I want to go home.
He was nervous. We made it to the square green carpet tiles next to the floor. But not on it. That would have required taking off shoes and that was not going to happen.
Five more minutes. We had survived the first fifteen minutes of observing tae kwan do class. We made it through the well-meaning instructor with the booming voice who appeared every few minutes and caused my son to clutch me tightly and bury his face in my neck leaving me to try and smile politely while I sent him a message with my eyes. That message? Note to loud talking Tae kwan do teacher WE ARE FINE MOVE ALONG.
I kept saying five more minutes, carefully gauging his freak-out meter. I wanted him to stay. I wanted him to want to stay but I knew overstaying his tolerance would mean we would never be able to go back again.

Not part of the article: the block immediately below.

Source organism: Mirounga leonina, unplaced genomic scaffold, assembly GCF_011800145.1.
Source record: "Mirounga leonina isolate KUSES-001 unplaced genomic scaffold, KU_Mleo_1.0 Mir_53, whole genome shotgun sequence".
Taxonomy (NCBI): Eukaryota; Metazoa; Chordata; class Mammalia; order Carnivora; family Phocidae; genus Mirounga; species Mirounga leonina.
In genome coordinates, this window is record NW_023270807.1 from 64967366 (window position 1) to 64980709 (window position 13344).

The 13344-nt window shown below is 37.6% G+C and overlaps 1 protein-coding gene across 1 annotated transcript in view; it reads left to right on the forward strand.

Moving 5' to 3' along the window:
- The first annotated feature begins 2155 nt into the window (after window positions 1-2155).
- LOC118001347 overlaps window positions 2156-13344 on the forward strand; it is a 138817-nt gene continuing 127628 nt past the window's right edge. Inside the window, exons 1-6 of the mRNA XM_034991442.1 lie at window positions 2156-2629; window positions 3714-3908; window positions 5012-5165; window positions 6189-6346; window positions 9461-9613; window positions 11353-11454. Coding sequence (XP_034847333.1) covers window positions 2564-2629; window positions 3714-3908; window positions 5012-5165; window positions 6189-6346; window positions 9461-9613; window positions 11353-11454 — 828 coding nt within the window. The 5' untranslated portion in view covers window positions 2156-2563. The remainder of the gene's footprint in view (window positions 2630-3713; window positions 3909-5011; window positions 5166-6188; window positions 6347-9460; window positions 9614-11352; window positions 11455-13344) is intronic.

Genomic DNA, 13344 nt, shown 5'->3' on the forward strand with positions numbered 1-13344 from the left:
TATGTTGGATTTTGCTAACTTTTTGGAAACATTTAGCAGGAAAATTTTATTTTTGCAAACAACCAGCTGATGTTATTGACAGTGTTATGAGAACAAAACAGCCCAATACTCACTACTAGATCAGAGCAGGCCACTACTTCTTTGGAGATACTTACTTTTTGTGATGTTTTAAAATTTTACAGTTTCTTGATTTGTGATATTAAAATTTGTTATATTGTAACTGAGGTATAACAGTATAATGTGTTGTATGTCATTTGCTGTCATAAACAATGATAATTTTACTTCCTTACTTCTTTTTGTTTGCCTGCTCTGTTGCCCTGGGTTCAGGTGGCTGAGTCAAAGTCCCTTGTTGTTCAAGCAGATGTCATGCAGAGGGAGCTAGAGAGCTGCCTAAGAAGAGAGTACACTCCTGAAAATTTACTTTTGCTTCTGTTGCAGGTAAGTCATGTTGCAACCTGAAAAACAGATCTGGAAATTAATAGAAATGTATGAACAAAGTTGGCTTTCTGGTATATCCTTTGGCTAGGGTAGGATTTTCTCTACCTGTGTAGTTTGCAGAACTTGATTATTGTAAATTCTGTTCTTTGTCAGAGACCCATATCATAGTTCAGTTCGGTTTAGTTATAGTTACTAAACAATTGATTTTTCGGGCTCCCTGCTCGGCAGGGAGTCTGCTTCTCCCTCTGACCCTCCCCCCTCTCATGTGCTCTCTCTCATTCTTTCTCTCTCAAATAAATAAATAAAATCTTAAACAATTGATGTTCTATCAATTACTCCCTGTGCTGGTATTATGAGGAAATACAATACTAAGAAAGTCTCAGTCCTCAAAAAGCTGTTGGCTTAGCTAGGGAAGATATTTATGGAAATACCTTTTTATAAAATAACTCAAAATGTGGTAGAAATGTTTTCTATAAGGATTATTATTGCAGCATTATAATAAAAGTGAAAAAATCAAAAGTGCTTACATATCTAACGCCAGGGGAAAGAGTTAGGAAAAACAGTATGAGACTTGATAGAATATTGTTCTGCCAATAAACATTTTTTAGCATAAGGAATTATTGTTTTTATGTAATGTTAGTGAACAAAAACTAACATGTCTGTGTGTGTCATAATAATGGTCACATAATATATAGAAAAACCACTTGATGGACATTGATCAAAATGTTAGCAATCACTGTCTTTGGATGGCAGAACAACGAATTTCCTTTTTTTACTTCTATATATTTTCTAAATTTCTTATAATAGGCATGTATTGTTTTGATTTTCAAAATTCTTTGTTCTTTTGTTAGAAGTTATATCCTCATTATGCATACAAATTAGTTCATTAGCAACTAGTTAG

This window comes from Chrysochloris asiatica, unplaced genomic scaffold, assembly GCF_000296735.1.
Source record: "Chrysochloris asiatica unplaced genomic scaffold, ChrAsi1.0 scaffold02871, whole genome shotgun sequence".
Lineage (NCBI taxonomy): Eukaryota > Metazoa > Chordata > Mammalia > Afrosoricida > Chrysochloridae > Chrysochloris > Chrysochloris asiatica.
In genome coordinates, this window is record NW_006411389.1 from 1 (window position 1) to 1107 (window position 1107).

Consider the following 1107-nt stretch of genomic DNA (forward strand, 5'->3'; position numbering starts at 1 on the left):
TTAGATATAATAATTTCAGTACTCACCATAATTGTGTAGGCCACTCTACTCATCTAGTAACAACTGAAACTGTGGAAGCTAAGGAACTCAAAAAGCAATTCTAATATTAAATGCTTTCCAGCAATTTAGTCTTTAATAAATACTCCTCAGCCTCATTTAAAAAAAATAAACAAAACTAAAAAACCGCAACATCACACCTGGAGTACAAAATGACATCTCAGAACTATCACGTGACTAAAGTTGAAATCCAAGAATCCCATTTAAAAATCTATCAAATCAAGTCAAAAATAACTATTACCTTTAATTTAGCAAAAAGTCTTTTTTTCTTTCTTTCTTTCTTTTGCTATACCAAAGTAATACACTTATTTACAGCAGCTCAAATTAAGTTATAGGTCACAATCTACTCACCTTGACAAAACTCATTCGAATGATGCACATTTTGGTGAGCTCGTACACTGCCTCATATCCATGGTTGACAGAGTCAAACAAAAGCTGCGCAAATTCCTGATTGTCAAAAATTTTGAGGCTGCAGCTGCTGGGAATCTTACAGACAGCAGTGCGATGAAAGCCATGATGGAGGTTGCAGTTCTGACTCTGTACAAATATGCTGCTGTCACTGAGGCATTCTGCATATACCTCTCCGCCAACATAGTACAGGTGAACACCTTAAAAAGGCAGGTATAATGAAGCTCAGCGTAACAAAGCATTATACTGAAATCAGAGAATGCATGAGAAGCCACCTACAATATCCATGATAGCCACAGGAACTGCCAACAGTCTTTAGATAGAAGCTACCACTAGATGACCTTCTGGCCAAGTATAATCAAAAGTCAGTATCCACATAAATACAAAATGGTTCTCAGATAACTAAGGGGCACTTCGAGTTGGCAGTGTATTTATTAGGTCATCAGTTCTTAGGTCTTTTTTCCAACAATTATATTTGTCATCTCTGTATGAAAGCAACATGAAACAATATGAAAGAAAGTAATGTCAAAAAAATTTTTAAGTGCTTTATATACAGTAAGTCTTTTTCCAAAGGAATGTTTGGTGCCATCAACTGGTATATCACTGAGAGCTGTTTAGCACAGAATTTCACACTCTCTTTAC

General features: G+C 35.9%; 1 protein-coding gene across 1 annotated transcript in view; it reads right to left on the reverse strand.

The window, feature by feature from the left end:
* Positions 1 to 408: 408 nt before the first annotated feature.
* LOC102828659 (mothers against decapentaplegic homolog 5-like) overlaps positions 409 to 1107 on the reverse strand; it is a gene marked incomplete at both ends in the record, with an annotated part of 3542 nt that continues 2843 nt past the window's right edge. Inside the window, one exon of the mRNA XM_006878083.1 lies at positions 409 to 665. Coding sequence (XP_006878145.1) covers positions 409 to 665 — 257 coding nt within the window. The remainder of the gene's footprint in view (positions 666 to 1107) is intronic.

With the techno music blaring behind us I held his hand as we walked out the door. Twenty minutes under our belt. I could tell he had enough of "exercise class" and I wasn't sure I blamed him. The shouting, the music, the television screen, the flags. The intensity level was red hot.
I don't want to go to exercise class anymore, he tells me in the car. Okay, is my non-chalant answer. I'm not going to fight this. Save the sparring for the pimply faced teenaged boys with the black belts.
At home I put a pillow in front of me. Come on, I taunt him. I know you can do what those kids were doing in exercise class.
He didn't miss a beat. Roundhouse kick! Roundhouse kick! Black! Belt!
I tried to hide my surprise. And delight. Again!
Roundhouse kick! Roundhouse kick! Black! Belt!
We're going back tomorow.